Commentary / Faith and religion

Sanctions target gay-friendly Anglicans, not homophobes. Why?

The Rev. Colin Coward (Photo courtesy of The Independent)

The Rev. Colin Coward. (Photo courtesy of The Independent)

The Anglican Communion rebukes American, Canadian and Scottish churches that stray from its party line against same-sex marriage, but remains silent as conservative African churches ignore the Communion’s call for an end to homophobic prejudice, violence and criminal laws targeting LGBT people.

LGBTI equality activist the Rev. Colin Coward challenged those positions in a talk at last week’s Intimate Conviction conference in Jamaica.

The Rev. Colin Coward (Colin Stewart photo)

The Rev. Colin Coward: “If … God’s love is universal and unconditional, I question whether the hostile stance to LGBTI people … can be described as Christian.” (Colin Stewart photo)

The Oct. 12-13 conference focused on the role that churches played in supporting anti-sodomy laws in the former British Empire and potential roles for repealing those laws in the 36 Commonwealth countries that have retained them.

Coward was one of a group of LGBTI rights activists; Anglican bishops, priests and lay members; many other denominations’ ministers and lay representatives; plus Jamaican residents with varied views about same-sex intimacy who attended the conference  — about 5o people overall.

Coward’s remarks focused on how the Anglican Communion, composed of churches that descended from the Church of England, has treated its progressive provinces differently from the conservative ones that belong to GAFCON, the Global Anglican Future Conference.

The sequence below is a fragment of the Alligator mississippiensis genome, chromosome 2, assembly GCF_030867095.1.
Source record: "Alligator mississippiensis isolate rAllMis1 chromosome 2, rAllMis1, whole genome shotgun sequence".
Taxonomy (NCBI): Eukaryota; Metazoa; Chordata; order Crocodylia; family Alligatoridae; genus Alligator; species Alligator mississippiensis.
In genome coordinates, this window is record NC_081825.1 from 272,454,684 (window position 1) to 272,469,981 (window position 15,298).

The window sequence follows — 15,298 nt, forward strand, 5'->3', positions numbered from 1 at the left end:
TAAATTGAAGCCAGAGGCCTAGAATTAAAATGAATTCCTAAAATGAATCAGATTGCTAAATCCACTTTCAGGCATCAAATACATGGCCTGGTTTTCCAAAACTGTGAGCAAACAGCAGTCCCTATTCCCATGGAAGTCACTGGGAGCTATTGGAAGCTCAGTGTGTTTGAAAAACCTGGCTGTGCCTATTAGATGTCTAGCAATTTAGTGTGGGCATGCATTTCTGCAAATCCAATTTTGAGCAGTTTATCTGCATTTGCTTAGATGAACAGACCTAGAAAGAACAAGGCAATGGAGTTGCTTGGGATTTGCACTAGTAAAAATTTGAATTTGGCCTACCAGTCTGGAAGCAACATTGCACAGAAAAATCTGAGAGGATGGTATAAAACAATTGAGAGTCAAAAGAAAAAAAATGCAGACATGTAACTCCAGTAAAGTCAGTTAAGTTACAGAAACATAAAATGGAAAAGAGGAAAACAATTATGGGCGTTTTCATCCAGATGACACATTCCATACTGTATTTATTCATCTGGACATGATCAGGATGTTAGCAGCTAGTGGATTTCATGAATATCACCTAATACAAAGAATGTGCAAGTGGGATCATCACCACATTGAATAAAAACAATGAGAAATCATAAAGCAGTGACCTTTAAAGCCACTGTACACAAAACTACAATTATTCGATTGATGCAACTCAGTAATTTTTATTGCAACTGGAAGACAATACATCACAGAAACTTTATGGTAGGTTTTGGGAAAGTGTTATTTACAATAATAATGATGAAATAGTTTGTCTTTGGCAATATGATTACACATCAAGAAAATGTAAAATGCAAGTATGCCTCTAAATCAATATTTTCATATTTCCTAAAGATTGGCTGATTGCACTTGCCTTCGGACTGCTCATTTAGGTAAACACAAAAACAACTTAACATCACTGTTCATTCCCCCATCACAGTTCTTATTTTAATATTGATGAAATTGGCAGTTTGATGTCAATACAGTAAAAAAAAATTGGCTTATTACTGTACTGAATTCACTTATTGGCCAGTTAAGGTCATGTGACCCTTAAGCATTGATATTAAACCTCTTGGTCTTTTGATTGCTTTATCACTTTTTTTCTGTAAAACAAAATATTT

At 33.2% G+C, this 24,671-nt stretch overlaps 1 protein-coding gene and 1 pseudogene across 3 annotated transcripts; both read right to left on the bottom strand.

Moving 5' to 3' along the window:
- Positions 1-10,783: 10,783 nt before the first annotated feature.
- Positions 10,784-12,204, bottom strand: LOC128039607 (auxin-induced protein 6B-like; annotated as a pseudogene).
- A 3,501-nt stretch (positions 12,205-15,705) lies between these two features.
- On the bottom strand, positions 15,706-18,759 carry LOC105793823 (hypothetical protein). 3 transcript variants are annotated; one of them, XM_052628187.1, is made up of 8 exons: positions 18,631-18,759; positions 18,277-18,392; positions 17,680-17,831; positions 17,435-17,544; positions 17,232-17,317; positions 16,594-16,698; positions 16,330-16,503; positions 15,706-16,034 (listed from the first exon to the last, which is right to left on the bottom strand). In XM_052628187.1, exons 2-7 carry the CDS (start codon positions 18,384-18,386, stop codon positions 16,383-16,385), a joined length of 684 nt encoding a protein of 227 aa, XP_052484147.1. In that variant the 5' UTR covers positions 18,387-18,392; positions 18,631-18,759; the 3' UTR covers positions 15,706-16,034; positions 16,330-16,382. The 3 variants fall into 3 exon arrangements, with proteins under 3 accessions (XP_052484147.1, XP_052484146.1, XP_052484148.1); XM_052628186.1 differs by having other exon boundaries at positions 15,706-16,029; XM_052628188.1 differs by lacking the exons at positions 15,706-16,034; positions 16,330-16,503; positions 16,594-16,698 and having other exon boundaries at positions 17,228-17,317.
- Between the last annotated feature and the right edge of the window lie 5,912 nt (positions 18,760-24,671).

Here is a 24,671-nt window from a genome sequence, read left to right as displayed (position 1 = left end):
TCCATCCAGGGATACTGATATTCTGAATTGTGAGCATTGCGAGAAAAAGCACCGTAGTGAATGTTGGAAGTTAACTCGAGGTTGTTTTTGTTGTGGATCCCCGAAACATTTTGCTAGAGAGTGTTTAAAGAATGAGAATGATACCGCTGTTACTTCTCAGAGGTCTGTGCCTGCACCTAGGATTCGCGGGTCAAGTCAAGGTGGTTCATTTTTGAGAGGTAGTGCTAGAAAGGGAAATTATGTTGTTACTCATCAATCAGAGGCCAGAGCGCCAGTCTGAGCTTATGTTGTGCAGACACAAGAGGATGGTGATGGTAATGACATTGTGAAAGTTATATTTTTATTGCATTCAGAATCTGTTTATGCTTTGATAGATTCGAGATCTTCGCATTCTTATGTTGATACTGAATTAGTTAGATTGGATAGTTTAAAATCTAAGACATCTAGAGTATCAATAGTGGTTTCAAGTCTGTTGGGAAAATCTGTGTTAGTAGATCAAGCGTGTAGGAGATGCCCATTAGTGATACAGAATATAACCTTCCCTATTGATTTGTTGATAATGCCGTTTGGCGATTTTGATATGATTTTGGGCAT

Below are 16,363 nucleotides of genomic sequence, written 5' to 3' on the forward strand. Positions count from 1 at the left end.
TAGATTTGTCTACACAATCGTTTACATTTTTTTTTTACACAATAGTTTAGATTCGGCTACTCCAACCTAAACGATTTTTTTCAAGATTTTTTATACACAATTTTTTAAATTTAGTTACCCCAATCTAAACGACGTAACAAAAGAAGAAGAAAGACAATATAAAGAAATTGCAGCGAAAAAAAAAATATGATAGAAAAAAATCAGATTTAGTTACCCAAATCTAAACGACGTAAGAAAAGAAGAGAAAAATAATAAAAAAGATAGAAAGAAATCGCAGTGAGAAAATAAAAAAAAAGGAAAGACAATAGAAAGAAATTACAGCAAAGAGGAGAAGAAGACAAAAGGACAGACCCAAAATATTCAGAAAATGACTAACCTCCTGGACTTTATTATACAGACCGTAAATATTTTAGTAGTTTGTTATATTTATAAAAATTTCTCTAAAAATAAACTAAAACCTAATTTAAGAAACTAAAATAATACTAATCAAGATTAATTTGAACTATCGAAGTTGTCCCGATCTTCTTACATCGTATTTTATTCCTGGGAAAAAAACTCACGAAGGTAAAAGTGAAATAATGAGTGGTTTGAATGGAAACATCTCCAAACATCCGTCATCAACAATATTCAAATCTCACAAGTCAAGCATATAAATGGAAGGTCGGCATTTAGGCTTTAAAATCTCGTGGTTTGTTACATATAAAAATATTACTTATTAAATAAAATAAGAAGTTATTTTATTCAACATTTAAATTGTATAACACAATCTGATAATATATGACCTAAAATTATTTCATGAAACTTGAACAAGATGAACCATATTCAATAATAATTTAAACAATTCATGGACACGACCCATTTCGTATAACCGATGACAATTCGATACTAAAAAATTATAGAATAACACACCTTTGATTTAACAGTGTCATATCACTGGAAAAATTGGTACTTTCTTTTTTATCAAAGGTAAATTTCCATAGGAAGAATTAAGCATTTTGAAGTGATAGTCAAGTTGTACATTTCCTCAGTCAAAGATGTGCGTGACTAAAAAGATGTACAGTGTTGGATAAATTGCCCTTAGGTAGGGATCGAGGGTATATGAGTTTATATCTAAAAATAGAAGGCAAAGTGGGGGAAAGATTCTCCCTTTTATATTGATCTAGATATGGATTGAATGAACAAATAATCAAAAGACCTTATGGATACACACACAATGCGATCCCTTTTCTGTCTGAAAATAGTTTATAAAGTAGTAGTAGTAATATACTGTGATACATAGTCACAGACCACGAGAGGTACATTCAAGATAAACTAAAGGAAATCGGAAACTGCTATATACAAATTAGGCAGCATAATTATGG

These were Coward’s remarks, which he made as a member of the panel on “Building an Ecumenical Dialogue for Decriminalization”:

For the first twenty-two years of my life in the UK, homosexual sexual activity was illegal. Fortunately I didn’t know that when I was playing around with other boys at school. Later, when I was 16, and the curate at my church seduced me sexually, I did know. I knew that if I reported what he was doing, he was likely to end up in prison and I would be humiliated. I kept silent. That’s one of the effects of the criminalisation of homosexuality. People, young and old, live in abusive cultures. To change the culture from within is almost impossible. That is why this conference is so vitally important.

I have spent the last twenty-six years of my life trying to change the culture of the Church of England from within. I have observed the changing attitudes in my church and of the Anglican Communion to homosexuality, some positive, many negative.

I have lived through two decades when constant warfare has raged in the church over my sexuality, a war instigated by those who hold to the conviction that the Bible is the inerrant word of God, and stipulates that sexual intimacy between two people of the same sex is an abomination.
At their meeting in Canterbury in January 2016 the Primates agreed to condemn homophobic prejudice and violence. They reaffirmed their rejection of criminal sanctions against same-sex attracted people. They recognised that the Christian church has often acted in a way towards LGBTI people in ways that have caused deep hurt.

Archbishop Nicholas Okoh, Primate of the Church of Nigeria (Photo courtesy of Anglicans Ablaze)

Archbishop Nicholas Okoh of the Anglican Church of Nigeria is the chairman of the anti-gay GAFCON Primates Council and a strong supporter of Nigeria’s anti-gay law, which provides for up to 14 years in prison for same-sex relationships. (Photo courtesy of Anglicans Ablaze)